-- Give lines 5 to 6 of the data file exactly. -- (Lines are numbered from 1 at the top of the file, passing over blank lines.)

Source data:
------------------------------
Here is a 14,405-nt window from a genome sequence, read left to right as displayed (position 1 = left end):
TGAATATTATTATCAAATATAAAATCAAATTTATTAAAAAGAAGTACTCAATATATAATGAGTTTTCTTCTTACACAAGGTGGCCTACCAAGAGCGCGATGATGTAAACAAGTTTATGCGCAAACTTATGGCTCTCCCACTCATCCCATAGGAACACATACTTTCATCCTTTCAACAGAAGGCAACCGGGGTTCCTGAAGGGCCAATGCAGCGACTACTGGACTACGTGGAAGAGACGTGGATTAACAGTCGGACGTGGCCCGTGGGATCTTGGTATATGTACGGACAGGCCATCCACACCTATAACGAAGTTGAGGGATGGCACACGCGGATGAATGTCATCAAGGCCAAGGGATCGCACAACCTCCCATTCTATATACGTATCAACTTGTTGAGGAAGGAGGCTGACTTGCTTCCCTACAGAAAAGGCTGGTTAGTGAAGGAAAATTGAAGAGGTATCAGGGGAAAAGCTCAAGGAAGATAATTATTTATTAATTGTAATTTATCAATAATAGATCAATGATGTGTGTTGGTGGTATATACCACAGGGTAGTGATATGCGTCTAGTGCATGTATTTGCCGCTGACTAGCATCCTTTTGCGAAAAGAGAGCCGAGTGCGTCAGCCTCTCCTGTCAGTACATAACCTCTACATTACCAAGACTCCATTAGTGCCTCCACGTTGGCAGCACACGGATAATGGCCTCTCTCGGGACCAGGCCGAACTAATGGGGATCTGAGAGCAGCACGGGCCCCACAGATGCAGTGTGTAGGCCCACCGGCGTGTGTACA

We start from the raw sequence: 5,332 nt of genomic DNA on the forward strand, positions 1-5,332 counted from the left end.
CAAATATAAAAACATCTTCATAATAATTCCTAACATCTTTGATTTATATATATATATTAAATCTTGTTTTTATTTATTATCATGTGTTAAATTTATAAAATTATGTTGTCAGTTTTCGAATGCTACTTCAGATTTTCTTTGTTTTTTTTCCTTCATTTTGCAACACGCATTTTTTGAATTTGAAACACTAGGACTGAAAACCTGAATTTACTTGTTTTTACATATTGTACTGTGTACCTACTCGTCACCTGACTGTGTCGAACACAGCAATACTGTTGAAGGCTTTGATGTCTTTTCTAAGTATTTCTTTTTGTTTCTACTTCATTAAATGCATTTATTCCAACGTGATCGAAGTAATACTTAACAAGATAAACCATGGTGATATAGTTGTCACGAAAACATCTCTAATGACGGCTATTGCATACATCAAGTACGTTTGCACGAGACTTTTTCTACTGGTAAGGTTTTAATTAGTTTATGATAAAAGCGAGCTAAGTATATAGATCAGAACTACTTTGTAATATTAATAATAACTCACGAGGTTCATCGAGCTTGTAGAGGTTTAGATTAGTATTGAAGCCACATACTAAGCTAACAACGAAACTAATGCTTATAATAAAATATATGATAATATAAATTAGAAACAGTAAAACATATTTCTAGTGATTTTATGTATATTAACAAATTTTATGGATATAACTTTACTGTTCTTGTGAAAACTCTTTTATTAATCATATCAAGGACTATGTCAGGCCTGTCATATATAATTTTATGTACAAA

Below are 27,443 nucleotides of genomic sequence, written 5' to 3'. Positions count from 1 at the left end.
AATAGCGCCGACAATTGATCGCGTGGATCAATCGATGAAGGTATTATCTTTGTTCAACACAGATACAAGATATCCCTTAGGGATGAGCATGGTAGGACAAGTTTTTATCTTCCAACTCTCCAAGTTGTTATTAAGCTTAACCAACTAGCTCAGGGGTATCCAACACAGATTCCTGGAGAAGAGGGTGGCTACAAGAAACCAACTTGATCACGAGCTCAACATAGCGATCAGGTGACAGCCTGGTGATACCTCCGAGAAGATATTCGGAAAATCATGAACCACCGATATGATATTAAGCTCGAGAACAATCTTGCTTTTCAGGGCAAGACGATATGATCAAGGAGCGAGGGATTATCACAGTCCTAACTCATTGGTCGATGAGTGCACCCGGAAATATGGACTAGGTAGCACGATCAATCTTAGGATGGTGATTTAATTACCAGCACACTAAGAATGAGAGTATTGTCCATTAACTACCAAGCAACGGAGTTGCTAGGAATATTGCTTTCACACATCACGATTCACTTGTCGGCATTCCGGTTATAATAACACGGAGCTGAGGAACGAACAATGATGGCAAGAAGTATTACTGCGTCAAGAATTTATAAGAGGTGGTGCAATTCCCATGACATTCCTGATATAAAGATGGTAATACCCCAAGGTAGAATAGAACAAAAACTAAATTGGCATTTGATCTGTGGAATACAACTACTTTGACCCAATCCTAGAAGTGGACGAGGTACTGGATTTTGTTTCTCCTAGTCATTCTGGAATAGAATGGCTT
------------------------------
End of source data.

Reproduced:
Below are 27,443 nucleotides of genomic sequence, written 5' to 3'. Positions count from 1 at the left end.
AATAGCGCCGACAATTGATCGCGTGGATCAATCGATGAAGGTATTATCTTTGTTCAACACAGATACAAGATATCCCTTAGGGATGAGCATGGTAGGACAAGTTTTTATCTTCCAACTCTCCAAGTTGTTATTAAGCTTAACCAACTAGCTCAGGGGTATCCAACACAGATTCCTGGAGAAGAGGGTGGCTACAAGAAACCAACTTGATCACGAGCTCAACATAGCGATCAGGTGACAGCCTGGTGATACCTCCGAGAAGATATTCGGAAAATCATGAACCACCGATATGATATTAAGCTCGAGAACAATCTTGCTTTTCAGGGCAAGACGATATGATCAAGGAGCGAGGGATTATCACAGTCCTAACTCATTGGTCGATGAGTGCACCCGGAAATATGGACTAGGTAGCACGATCAATCTTAGGATGGTGATTTAATTACCAGCACACTAAGAATGAGAGTATTGTCCATTAACTACCAAGCAACGGAGTTGCTAGGAATATTGCTTTCACACATCACGATTCACTTGTCGGCATTCCGGTTATAATAACACGGAGCTGAGGAACGAACAATGATGGCAAGAAGTATTACTGCGTCAAGAATTTATAAGAGGTGGTGCAATTCCCATGACATTCCTGATATAAAGATGGTAATACCCCAAGGTAGAATAGAACAAAAACTAAATTGGCATTTGATCTGTGGAATACAACTACTTTGACCCAATCCTAGAAGTGGACGAGGTACTGGATTTTGTTTCTCCTAGTCATTCTGGAATAGAATGGCTT